First of all, let’s know that, at least, 5 million people in Nigeria are living with diabetes and it’s probably 10% prevalent in the cities. So, it is safe to say that we have many sufferers in Lagos and other cities. In areas where yam and cassava are a staple, many of them start to come down with diabetes once they get to the age of 50 or 60.
The original notion is that one should avoid carbohydrate foods. This made a lot of people to become straight with their diet in a wrong way, with many taking only beans or wheat. That is not right.
We tell people to stick to a diet full of vegetables – green, leafy vegetables more – and low starch vegetables. We don’t tell them ‘don’t eat this or that’ because a lot of people do not know about portioning. If you tell somebody not to eat yam but plantain, the person will now go and buy a bag of plantain and rush it. The sugar level will come out very high because plantain has high sugar level as well.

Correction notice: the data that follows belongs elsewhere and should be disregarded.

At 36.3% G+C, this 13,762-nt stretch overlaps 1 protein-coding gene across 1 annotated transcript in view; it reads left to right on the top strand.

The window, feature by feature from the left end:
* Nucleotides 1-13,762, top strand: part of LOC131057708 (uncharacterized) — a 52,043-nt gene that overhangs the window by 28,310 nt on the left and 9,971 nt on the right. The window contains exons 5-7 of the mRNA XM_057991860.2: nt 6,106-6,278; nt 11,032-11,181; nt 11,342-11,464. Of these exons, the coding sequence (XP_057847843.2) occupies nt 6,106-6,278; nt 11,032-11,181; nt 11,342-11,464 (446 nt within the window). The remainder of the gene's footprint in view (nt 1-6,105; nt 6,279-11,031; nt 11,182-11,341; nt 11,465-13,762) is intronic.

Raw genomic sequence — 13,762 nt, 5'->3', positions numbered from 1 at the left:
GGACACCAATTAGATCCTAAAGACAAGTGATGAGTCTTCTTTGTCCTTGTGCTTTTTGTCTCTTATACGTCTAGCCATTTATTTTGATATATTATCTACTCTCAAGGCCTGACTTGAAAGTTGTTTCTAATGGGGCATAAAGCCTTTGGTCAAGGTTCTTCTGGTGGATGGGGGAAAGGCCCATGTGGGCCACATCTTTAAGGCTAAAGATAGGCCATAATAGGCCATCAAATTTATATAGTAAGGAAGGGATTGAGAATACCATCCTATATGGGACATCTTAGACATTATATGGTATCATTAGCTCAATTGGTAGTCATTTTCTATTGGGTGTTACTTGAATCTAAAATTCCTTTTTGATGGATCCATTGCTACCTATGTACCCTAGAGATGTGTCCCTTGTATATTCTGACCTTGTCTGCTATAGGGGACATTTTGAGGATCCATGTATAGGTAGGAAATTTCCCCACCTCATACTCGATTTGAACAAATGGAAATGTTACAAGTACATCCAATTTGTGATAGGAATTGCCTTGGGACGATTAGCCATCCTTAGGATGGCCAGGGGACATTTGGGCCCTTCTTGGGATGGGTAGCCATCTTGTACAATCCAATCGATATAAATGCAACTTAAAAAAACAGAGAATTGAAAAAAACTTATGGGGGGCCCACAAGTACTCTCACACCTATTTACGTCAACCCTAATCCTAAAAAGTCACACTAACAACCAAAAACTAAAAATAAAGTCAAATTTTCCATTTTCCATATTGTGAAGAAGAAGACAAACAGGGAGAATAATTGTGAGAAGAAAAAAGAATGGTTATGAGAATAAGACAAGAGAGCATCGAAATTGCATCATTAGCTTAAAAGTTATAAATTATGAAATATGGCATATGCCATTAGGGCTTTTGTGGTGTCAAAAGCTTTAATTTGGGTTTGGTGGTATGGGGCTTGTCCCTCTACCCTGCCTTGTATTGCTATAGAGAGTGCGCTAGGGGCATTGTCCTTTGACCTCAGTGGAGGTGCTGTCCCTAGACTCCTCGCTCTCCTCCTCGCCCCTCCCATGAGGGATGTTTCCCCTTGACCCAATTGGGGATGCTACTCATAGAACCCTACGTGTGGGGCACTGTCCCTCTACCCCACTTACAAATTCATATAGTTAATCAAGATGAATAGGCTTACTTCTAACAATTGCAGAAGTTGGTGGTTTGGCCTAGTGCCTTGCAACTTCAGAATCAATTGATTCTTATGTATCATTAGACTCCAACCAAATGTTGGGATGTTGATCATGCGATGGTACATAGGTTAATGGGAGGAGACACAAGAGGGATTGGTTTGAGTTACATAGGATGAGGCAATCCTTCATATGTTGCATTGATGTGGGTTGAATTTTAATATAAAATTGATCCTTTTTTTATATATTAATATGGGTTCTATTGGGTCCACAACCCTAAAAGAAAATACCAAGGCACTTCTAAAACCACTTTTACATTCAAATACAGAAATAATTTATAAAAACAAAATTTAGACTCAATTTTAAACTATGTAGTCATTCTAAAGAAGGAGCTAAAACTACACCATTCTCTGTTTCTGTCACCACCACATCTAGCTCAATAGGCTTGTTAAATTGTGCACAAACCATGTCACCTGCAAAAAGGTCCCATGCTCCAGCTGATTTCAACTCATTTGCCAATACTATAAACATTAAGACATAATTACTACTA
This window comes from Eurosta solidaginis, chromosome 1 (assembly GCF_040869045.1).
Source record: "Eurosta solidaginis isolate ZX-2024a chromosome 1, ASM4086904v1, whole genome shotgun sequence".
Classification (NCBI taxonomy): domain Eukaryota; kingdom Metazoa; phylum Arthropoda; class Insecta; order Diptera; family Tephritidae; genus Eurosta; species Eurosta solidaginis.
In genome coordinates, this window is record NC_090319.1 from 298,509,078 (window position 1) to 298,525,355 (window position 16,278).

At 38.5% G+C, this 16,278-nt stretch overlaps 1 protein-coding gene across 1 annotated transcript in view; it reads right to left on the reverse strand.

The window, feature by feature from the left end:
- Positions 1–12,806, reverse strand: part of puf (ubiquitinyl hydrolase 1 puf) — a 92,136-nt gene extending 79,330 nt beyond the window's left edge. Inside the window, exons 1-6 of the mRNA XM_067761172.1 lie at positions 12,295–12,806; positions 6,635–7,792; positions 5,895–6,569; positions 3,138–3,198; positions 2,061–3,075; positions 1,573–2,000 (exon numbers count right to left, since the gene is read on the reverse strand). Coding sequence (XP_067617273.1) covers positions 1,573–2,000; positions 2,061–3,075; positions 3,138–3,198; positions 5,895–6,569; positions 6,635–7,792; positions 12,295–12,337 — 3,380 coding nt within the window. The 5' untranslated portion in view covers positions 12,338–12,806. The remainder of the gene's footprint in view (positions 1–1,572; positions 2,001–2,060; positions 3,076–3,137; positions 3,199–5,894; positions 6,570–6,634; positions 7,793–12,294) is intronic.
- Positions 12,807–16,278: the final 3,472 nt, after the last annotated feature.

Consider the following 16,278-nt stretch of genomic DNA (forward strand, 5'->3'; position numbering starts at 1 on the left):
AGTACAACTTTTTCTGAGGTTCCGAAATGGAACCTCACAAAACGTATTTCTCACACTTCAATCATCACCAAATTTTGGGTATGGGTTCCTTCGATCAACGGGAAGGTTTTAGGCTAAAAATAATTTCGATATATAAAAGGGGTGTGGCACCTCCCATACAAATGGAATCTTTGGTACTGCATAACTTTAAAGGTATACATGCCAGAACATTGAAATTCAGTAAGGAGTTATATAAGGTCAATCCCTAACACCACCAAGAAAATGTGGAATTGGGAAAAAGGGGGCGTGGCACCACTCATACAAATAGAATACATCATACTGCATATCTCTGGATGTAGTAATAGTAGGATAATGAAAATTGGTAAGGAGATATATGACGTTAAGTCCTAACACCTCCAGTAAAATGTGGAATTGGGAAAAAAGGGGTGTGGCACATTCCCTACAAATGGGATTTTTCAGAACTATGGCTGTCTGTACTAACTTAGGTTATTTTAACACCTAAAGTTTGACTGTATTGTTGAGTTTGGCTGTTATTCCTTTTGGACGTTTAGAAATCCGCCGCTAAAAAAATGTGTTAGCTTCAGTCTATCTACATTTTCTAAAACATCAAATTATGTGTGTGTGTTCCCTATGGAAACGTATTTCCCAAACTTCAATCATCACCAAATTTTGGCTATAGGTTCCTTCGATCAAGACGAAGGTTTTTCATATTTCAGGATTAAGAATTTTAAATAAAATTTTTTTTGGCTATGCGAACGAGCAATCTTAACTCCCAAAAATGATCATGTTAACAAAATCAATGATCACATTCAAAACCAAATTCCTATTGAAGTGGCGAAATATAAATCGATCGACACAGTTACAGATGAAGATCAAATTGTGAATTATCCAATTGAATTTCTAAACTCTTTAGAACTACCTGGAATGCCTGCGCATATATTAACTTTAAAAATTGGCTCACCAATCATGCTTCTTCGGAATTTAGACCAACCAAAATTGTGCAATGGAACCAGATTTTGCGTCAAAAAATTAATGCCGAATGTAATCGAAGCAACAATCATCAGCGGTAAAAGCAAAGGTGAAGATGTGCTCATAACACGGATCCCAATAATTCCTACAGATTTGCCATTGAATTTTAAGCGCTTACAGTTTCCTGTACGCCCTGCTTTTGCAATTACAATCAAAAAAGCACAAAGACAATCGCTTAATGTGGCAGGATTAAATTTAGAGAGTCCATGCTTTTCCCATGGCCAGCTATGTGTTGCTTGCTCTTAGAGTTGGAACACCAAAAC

We tell them to focus more on vegetables and very little on highly starchy foods. We also teach them about portioning. A diabetic person should not eat three times a day. They should eat six times a day because the body cannot tolerate the glucose as it is coming in. So, if you eat a full meal, it will spike the glucose in the system and insulin is not being produced enough to bring it down. So you start having high sugar in the body. But if you are introducing the meal in little portions, then the glucose is able to manage it through the day. We tell them, eat small meals, six times a day. No fasting, no large meals.
They also need to do constant check-ups, especially the first few months after being diagnosed. Before and after meals, you check your sugar level so that they know what food is spiking the sugar level and they can avoid them.